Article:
Washington THE WASHINGTON POST
The Centers for Disease Control and Prevention has found that the majority of women who have had complete hysterectomies have had a Pap smear within the past three years. In the sample of 24,443 posthysterectomy women over age 30, 58.7 percent, or 13,481 women, had undergone the cervical cancer screening.
A complete hysterectomy involves the removal of the uterus and the cervix. A Pap smear screens for cancer of the cervix. Yet the screenings continue.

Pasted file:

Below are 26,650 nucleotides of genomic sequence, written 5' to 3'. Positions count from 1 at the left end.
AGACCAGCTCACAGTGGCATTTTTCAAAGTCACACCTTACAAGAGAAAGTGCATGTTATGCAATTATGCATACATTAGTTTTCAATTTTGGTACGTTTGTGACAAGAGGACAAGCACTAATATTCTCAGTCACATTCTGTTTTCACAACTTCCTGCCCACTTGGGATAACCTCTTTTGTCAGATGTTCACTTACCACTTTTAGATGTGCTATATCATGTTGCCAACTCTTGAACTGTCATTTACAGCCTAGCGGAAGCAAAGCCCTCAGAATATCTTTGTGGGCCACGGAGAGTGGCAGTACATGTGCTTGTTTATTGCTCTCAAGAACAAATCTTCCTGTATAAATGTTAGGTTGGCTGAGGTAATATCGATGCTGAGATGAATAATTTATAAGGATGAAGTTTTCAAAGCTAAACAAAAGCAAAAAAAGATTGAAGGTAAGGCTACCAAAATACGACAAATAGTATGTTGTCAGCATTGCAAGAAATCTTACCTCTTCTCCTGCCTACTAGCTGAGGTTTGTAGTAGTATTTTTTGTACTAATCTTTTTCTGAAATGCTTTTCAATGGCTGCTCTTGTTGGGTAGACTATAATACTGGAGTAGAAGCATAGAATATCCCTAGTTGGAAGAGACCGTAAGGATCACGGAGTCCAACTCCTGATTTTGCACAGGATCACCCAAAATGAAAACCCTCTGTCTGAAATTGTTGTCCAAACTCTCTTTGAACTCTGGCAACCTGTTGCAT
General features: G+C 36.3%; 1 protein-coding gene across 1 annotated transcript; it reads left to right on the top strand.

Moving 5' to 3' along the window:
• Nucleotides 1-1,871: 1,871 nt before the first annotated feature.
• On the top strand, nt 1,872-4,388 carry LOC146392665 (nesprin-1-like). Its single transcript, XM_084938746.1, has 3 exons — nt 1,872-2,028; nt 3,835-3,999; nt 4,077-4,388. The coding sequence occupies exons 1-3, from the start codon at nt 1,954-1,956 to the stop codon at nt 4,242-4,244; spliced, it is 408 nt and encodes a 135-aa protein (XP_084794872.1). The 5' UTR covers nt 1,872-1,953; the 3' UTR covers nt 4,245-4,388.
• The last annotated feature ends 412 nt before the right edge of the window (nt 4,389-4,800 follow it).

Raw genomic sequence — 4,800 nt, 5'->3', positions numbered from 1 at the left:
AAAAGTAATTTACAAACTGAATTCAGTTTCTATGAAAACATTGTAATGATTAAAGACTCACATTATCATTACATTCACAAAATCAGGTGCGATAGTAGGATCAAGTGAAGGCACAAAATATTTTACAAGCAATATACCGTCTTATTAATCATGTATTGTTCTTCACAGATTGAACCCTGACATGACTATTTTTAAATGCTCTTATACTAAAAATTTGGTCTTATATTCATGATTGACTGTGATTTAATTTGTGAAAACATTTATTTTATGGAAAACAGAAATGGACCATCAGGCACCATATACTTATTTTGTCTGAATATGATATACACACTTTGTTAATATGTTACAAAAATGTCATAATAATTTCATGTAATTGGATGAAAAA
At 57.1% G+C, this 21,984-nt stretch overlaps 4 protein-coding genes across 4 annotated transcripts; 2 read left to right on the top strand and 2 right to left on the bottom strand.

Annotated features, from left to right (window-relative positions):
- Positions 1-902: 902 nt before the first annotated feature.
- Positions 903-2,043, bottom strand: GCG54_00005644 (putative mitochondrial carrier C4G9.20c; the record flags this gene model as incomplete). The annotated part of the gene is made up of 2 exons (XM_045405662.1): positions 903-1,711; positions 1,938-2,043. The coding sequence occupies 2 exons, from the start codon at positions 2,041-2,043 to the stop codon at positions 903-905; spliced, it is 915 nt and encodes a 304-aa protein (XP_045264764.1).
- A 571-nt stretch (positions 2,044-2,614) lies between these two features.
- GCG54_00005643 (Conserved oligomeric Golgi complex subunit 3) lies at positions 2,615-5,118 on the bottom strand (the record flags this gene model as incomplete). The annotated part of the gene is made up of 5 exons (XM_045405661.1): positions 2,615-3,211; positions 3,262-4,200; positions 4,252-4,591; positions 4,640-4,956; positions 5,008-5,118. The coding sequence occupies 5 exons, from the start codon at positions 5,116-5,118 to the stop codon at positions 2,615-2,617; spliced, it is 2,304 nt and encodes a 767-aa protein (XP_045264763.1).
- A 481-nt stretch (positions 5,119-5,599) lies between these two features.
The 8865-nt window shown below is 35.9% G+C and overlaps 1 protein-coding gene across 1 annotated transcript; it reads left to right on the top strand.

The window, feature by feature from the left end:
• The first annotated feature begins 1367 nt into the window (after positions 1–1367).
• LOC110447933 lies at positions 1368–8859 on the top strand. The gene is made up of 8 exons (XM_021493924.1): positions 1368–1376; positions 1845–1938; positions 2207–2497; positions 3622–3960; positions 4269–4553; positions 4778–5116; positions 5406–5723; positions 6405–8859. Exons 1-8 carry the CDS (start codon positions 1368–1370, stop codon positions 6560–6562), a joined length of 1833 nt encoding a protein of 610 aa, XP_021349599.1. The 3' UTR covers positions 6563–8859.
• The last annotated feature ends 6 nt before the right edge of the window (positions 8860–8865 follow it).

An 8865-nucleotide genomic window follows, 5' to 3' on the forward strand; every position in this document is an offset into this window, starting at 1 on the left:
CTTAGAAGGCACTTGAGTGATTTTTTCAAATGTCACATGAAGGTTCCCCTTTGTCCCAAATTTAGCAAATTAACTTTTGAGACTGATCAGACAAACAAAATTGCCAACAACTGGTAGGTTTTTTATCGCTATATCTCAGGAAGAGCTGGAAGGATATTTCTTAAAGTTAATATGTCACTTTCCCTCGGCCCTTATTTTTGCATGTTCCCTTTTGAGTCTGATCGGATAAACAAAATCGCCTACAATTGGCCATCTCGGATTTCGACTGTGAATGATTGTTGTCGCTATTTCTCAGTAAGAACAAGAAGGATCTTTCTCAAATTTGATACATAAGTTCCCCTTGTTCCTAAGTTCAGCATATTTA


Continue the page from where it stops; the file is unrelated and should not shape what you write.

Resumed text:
As to why doctors perform a procedure that offers no value — one that professional organizations recommend against — some say it has to do with the practice being entrenched.
The death rate for cervical cancer dropped by 70 percent between 1955 and 1992 as early detection and screening became more prevalent. Doctors have become accustomed to the screening, and old habits die hard.